• Hospice CareAs a caregiver for my late grandpa who passed away in 2013, I know how much the stress of caregiving can affect your mental health.

    Eventually, caregiver stress can lead to caregiver burnout.

    You may not be aware of this, but:

    Studies consistently show that up to 70% of family caregivers have clinically significant symptoms of depression.

    Did you know that depressed caregivers are more likely to have coexisting anxiety disorders, substance abuse or dependence, and chronic diseases?

    Caregiving can also result in feeling a loss of self-identity, lower levels of self-esteem, constant worry, and feelings of uncertainty.

    If it sounds like you are experiencing any or all of these symptoms, below are 10 tips for confronting caregiver burnout that you can use today to de-stress!

    All it takes is just a few minutes of your time and you’ll be well on your way to take the bull by its horns.

    1. Jump Start Your Recovery Through Acceptance

    As cliché as it sounds, the first step towards getting better and improving your emotional state of mind is admitting that you have a problem.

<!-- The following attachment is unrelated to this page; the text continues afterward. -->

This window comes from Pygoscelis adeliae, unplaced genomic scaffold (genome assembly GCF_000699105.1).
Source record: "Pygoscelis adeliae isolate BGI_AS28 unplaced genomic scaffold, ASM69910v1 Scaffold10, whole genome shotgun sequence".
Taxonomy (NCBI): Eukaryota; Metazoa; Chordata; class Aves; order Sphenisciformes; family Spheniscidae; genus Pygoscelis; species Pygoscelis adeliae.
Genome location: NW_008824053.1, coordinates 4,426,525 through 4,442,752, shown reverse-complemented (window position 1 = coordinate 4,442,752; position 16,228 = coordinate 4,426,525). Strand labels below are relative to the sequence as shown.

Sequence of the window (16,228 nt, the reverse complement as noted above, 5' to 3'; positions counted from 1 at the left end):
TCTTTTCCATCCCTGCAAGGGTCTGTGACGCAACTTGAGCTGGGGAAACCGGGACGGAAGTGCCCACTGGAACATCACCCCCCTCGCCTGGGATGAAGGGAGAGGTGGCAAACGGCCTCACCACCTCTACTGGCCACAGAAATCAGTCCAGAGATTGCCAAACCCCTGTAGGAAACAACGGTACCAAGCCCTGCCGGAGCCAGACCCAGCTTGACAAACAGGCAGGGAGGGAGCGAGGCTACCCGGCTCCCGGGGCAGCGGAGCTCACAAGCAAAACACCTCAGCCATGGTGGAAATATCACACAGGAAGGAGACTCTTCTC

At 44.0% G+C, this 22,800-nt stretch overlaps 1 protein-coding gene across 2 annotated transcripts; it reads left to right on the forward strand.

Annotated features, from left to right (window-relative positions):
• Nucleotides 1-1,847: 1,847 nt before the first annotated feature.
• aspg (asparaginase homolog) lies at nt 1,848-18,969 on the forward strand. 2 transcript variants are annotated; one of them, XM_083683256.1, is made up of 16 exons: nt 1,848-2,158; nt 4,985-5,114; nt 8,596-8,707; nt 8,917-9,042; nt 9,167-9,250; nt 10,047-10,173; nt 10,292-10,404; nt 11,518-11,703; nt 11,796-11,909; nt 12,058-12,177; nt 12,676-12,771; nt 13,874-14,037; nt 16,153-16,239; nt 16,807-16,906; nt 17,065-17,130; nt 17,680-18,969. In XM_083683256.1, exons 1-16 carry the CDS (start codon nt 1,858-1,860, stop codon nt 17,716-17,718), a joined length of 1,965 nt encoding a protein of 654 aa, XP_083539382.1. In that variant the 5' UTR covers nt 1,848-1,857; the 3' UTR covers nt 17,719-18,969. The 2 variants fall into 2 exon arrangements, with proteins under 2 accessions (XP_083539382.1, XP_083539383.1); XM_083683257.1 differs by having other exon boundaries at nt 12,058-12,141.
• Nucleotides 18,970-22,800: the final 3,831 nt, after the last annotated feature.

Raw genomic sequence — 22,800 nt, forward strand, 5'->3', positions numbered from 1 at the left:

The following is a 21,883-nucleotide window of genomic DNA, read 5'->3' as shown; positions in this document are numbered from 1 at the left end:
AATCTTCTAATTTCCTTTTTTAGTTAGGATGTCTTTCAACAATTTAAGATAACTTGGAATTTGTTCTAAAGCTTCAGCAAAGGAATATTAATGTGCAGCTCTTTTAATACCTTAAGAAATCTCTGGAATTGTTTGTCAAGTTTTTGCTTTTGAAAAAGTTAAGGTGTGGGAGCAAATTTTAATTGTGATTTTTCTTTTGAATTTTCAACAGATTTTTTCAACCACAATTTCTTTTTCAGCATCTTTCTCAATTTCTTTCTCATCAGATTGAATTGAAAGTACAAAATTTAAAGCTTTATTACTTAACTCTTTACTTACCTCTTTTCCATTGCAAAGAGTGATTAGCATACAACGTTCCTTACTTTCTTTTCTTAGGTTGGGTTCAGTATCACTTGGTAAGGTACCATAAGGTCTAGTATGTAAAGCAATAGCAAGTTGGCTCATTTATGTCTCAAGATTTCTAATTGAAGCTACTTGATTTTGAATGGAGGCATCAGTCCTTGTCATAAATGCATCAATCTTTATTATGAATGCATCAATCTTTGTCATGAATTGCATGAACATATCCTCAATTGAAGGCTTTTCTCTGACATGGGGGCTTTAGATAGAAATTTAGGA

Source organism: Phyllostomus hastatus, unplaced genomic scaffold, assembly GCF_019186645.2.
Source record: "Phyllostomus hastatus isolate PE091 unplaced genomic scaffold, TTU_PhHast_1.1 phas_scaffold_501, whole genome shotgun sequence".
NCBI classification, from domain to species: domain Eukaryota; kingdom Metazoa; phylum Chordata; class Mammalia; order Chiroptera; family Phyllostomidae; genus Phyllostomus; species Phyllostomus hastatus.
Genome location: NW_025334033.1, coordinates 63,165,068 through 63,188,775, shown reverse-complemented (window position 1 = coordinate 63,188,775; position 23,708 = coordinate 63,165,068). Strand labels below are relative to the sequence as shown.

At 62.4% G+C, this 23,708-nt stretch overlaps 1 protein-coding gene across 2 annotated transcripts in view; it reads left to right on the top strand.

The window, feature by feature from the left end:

It’s not going to be easy.

    As a senior in high school, I had my eyes set on going to college and enjoying time with my friends before graduating. However, life had other plans.

    End of Life CareMy grandpa was diagnosed with thyroid and colon cancer. A combination of old age, chemotherapy, and medications made him weak—he suffered from his first fall that year.

    I remember rushing to the hospital that day with the rest of my family and feeling angry.

    I had plans to go out with friends and now I’m stuck at the hospital.

    So many different thoughts were rushing through my head:

    I’m always helping my grandpa with everything at home!

    I’m always going to doctor appointments with him so that I can translate everything from English to Korean.